Should the Black Church Be at the Forefront of the Ferguson Movement?

Should the Black Church Be at the Forefront of the Ferguson Movement

Aeneas Williams began his Easter sermon wearing a “DUKE” baseball cap. Lest we congregants think he was an overzealous fan giving into the sin of pride, the pastor of the Spirit Church had a purpose related to NCAA basketball fervor and was wearing the cap to underscore a simple point to his flock in Ferguson, Missouri: Stop the madness.

Williams reminded the congregation seated in the McCluer South-Berkeley High School auditorium of the oft-ridiculous way in which we accept lies about race, noting that we’re not that far away from the United States being, as he termed it, “majority-minority.”

“Most of us are mixed,” he said. “All this old, crazy stuff. You’re mixed with something! ‘I’m all black’; ‘I’m all white’—the devil is a liar. You got something in you!” The crowd laughed with recognition as the pastor went on to counter some particularly egregious racial stereotypes. “Stop this foolishness and this madness, OK. We’re all crazy, all right? We all have some stuff we’re working on, we’re all under construction. Stop this madness, OK? Stop this madness. Stop this madness. Stop this madness. This stuff is hurting people.”

A former NFL defensive back, Williams was enshrined in the Pro Football Hall of Fame one week before last August’s killing of unarmed teen Michael Brown by a Ferguson police officer. As such, he may seem an unlikely person to be leading a ministry in a city that, since that day, has become the racial flashpoint of America. But he reportedly was one of the first people Mayor James Knowles III called after Brown’s death, asking for help healing the North St. Louis County community as anger and sadness swelled into a protest which was met with violent, over compensatory opposition from law enforcement.

Should these churches be leading and guiding these protests, whether they manifest as a march, as a demonstration—or as a vote? On Tuesday Ferguson will hold its first civic elections since Brown’s death, giving residents a chance to remake their influential City Council, a decision all the more crucial in light of last month’s damning Department of Justice report about the local police and courts. This Easter weekend, the question came to the fore of how involved black churches must be, going forward, when it comes to stirring up the pot of protest in Ferguson, and elsewhere.

I first met Williams on Saturday, about 24 hours prior to attending his Easter service, at Wellspring, a church a few blocks from the Ferguson Police headquarters which was hosting a day-long Leadership and Advocacy Seminar. Consultants and experts were speaking to local activists and voters about how to engage effectively in the political process. Sponsored by the Congressional Black Caucus (CBC) Institute and taglined as “Building a New Political Future,” it resembled a Politics 101 crash course for residents of Ferguson and two neighboring North County communities, Florissant and Jennings. Slides displaying outlines for increasing political engagement and social media facility were projected on screens next to a giant wooden cross which hung on the wall behind the Wellspring sanctuary lectern.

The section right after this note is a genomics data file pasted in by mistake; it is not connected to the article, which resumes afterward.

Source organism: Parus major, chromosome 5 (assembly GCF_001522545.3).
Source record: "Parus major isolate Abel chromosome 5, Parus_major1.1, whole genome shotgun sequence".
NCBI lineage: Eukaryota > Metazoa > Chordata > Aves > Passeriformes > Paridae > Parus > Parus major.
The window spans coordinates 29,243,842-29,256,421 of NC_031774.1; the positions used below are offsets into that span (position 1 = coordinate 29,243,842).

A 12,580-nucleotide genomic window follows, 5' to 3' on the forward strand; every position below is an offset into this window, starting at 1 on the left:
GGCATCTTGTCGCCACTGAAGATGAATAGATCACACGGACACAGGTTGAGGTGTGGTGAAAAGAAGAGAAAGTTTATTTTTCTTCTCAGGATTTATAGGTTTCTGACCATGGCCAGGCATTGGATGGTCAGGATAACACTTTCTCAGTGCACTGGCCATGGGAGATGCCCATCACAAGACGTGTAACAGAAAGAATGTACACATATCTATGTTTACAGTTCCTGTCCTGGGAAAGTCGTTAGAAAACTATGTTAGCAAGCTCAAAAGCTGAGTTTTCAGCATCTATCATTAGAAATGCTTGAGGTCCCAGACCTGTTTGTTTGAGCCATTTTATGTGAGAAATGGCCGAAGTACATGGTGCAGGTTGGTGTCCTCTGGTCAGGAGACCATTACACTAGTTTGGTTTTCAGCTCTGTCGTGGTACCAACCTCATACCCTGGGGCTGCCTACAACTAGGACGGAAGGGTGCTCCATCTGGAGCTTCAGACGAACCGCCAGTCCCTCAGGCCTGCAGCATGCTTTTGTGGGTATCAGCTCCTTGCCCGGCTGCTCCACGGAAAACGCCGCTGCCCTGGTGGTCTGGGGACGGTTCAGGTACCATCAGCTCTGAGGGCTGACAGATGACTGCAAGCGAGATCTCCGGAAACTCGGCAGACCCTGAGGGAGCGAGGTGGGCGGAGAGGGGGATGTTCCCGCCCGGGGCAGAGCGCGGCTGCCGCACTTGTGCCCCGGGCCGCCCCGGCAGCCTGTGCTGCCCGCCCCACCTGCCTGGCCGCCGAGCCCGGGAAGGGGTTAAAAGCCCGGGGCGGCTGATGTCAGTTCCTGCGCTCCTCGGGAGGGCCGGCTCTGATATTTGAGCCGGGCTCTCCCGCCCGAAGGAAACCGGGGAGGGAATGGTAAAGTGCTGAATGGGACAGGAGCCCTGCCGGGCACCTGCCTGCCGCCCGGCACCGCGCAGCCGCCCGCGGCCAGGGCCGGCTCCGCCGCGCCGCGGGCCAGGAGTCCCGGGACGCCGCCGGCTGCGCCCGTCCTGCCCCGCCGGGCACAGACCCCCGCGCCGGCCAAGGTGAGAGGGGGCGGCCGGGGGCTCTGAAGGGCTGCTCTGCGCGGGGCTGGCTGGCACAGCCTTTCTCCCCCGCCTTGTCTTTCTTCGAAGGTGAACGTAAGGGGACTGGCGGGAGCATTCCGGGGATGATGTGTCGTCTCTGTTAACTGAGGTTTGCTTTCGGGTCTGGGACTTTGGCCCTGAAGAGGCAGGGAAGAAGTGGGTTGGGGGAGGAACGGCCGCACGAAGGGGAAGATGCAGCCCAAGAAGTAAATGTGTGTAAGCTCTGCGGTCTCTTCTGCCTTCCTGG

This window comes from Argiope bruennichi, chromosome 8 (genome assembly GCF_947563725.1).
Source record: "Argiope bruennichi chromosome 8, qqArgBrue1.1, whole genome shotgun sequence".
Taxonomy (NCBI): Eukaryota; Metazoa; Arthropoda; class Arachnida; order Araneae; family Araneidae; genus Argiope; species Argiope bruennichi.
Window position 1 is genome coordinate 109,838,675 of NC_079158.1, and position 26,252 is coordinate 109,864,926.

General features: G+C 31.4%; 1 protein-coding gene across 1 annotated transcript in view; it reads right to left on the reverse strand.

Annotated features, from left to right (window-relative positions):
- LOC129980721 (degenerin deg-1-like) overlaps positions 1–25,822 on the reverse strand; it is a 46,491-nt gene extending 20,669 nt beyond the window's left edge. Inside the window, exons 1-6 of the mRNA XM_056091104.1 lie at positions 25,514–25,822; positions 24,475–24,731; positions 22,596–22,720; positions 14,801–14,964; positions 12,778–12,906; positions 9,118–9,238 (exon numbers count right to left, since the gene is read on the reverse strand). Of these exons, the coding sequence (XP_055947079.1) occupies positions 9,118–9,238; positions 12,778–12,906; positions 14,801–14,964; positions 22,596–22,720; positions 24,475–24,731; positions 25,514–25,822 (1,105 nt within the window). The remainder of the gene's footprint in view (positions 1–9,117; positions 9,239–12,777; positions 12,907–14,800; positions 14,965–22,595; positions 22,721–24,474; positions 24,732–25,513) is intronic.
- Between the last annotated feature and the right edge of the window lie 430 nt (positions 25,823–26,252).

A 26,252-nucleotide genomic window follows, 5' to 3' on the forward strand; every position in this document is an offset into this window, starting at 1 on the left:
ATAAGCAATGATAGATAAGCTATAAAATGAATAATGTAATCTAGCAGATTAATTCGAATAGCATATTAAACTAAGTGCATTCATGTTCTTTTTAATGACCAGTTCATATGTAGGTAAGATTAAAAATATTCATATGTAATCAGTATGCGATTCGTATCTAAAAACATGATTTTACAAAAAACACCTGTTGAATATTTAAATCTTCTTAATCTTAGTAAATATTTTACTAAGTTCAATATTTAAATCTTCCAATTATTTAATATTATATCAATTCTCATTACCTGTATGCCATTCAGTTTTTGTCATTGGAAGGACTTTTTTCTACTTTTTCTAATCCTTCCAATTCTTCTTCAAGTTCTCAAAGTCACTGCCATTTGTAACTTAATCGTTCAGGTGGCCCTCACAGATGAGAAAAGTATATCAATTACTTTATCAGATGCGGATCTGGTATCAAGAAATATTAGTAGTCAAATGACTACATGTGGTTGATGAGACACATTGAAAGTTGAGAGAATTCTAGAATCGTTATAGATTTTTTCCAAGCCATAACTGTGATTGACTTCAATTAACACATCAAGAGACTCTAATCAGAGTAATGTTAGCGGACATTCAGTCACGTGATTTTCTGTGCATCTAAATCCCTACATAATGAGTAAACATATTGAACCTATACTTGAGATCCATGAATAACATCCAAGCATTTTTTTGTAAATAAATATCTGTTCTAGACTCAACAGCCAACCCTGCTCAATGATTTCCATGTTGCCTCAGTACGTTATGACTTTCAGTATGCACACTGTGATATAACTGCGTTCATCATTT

“I’m hoping people take away practical tactics that allow them to move their message forward,” said Kansas City-based political consultant Michele Watley, one of the presenters. “We’re sort of at a standstill with that. There’s an awareness at the local, national, and even an international level—but there’s no clear understanding of what the next steps are.”

One of the more flippant criticisms of the burgeoning civil rights movement that has risen out of Ferguson has been that the anger did the talking, and that there hasn’t been a tangible political advocacy plan to pair with the consistent protest actions. Whether or not the criticism was unfair seemed irrelevant on Saturday; given the importance of this election in Ferguson, the CBC invested $15,000 and brought along some headliners. Democratic Congressman Keith Ellison of Minnesota gave me the brother-nod as he and I made eye contact at the decimated bagel and coffee table. Lacy Clay, the United States representative for the congressional district that includes Ferguson, was there, as was Rep. Emanuel Cleaver, the former mayor of Kansas City, and chair of the CBC since 2010.

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Source: New Republic | 

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